Today we arrived after an hour’s bus ride to a part of Nepal greatly affected by the earthquake of April 2015. Almost one year later you can still see families rebuilding their houses out of brick, mortar, concrete and rebar. It is done by hand in the outskirts of Kathmandu, where we have been visiting and it looks like it is a painstakingly long process.
At the end of a small, windy dirt road we arrive at our destination. It is a school which collapsed during the earthquake and has remained condemned as it is only partially rebuilt, but serves our purpose quite nicely. It is cool as there is cover over head and a breeze for ventilation. Also the lighting is good whereby we just have to position some black-out tarp and boxes for seeing into people’s eyes with our ophthalmoscopes and other equipment.
Believe it or not we actually have running water and soap to wash our hands! (this is a big bonus and first time this trip) And one of those squat toilets serves it purpose in the ‘doctor’s only’ washroom. Hmmmmm. Some of us find other places to pee.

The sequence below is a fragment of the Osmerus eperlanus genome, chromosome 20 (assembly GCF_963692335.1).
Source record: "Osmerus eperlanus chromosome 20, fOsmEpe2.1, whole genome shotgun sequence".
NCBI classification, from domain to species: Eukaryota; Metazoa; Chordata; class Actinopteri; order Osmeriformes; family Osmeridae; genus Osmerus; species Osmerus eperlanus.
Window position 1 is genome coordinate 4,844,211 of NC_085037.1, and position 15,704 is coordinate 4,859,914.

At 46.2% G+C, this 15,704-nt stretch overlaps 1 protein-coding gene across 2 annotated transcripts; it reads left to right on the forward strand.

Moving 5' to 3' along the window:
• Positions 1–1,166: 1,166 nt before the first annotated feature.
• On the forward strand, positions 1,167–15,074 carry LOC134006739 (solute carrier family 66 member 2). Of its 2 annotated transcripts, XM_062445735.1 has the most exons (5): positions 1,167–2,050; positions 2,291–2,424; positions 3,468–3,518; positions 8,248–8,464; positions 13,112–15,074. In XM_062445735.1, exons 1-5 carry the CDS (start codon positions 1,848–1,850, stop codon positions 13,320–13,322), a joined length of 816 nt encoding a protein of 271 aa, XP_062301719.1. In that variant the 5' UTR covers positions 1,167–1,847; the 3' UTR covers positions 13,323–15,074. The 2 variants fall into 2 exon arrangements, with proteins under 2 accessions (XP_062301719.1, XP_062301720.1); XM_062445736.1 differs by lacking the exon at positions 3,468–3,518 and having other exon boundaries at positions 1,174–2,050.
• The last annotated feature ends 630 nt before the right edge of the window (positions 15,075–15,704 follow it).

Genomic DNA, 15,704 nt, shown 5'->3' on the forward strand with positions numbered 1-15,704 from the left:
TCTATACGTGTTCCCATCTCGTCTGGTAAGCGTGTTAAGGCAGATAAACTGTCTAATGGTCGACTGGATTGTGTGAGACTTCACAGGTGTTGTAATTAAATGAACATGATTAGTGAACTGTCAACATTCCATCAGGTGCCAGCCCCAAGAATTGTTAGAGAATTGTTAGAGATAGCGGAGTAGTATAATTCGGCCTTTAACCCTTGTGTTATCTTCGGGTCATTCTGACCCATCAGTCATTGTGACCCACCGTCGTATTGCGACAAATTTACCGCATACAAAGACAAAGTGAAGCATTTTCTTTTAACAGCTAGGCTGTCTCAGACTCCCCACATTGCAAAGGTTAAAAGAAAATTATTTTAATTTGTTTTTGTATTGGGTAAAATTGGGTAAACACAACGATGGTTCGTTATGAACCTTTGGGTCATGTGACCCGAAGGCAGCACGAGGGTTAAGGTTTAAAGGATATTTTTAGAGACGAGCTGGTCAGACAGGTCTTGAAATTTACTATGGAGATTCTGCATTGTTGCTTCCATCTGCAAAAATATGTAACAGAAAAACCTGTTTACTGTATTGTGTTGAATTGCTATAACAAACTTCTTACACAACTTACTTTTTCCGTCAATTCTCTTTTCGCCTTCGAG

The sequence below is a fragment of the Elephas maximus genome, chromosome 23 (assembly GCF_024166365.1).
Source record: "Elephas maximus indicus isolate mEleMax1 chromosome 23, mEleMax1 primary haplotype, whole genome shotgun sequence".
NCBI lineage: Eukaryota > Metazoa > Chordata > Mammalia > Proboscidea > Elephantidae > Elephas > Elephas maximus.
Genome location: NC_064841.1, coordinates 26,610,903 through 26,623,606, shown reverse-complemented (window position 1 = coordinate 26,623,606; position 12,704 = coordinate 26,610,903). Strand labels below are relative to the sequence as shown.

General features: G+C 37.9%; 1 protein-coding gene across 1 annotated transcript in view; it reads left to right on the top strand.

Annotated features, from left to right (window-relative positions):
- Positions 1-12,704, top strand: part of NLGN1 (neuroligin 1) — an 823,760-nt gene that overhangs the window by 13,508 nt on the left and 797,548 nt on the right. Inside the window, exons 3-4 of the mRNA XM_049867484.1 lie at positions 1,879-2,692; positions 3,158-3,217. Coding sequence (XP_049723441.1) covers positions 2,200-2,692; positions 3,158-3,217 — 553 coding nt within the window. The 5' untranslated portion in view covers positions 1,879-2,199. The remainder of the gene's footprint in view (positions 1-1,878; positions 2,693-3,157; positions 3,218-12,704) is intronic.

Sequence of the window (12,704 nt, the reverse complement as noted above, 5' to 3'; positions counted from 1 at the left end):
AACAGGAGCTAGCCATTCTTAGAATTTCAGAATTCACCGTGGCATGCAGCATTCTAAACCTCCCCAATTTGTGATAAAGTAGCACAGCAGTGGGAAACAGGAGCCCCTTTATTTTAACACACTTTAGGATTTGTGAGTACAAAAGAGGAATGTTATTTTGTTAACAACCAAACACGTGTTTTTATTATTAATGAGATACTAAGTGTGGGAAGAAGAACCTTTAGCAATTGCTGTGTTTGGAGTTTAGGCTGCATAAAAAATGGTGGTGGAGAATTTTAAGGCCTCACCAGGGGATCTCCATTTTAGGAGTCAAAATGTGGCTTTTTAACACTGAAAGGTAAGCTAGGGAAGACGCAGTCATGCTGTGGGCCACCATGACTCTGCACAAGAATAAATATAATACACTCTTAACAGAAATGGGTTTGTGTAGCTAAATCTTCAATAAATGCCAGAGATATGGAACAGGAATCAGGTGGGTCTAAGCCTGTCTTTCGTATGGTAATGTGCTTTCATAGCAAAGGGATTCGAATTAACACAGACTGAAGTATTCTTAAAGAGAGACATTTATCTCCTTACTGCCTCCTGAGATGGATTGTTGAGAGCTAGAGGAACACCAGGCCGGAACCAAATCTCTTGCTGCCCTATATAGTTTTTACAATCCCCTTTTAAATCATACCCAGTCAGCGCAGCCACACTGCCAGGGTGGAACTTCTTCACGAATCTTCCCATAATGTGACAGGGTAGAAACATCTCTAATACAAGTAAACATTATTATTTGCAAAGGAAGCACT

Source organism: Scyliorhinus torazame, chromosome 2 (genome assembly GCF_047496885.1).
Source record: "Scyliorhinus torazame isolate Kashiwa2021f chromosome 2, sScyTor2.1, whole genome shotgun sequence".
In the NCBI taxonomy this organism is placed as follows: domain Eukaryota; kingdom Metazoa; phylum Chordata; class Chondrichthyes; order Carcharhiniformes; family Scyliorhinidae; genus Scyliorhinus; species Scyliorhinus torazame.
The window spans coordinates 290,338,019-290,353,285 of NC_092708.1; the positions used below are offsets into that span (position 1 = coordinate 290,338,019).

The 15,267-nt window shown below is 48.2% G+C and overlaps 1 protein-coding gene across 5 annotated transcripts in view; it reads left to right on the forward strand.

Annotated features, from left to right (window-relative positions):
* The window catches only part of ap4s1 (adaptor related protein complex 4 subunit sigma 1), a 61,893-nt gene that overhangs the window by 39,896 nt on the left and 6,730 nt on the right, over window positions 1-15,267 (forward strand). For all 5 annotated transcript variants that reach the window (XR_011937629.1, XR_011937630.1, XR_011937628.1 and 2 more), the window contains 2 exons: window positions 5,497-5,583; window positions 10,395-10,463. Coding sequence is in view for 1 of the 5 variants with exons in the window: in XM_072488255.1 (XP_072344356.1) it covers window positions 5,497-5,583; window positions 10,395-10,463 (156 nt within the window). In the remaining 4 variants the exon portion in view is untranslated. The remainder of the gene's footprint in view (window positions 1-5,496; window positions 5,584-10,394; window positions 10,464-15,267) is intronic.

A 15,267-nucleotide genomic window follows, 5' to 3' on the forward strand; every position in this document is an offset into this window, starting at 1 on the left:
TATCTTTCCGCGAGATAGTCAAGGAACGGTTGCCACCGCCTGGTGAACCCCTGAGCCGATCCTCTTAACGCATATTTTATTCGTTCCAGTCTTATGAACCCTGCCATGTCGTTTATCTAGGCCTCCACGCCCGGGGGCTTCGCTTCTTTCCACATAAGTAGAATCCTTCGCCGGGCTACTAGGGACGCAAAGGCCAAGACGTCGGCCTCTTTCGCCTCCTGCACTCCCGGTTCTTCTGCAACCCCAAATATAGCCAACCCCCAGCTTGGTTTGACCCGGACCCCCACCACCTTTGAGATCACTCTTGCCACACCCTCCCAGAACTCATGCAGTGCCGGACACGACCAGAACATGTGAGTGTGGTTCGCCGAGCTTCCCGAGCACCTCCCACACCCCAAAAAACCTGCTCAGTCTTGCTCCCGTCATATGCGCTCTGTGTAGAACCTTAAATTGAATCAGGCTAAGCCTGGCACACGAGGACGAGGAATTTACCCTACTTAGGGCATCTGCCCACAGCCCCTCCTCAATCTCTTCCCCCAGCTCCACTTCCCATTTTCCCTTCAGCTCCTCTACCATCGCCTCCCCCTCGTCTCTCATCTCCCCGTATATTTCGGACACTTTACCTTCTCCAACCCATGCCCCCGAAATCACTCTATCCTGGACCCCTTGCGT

|Dr. Dana Blakolmer with the patient who had coloboma|
The patient which sticks out in my mind from today is this lovely lady photographed with Dana who had a condition called coloboma. It is a condition which represents an incomplete formation of the eye during development much like cleft palate. Often it minimally affects vision, but this woman was almost legally blind in both eyes all of her life. With a pair of TWECS donated glasses, we were able to get her vision to 20/40 (within the legal driving limit in Canada for perspective). She was very happy!
By Dr. Shea Colpitts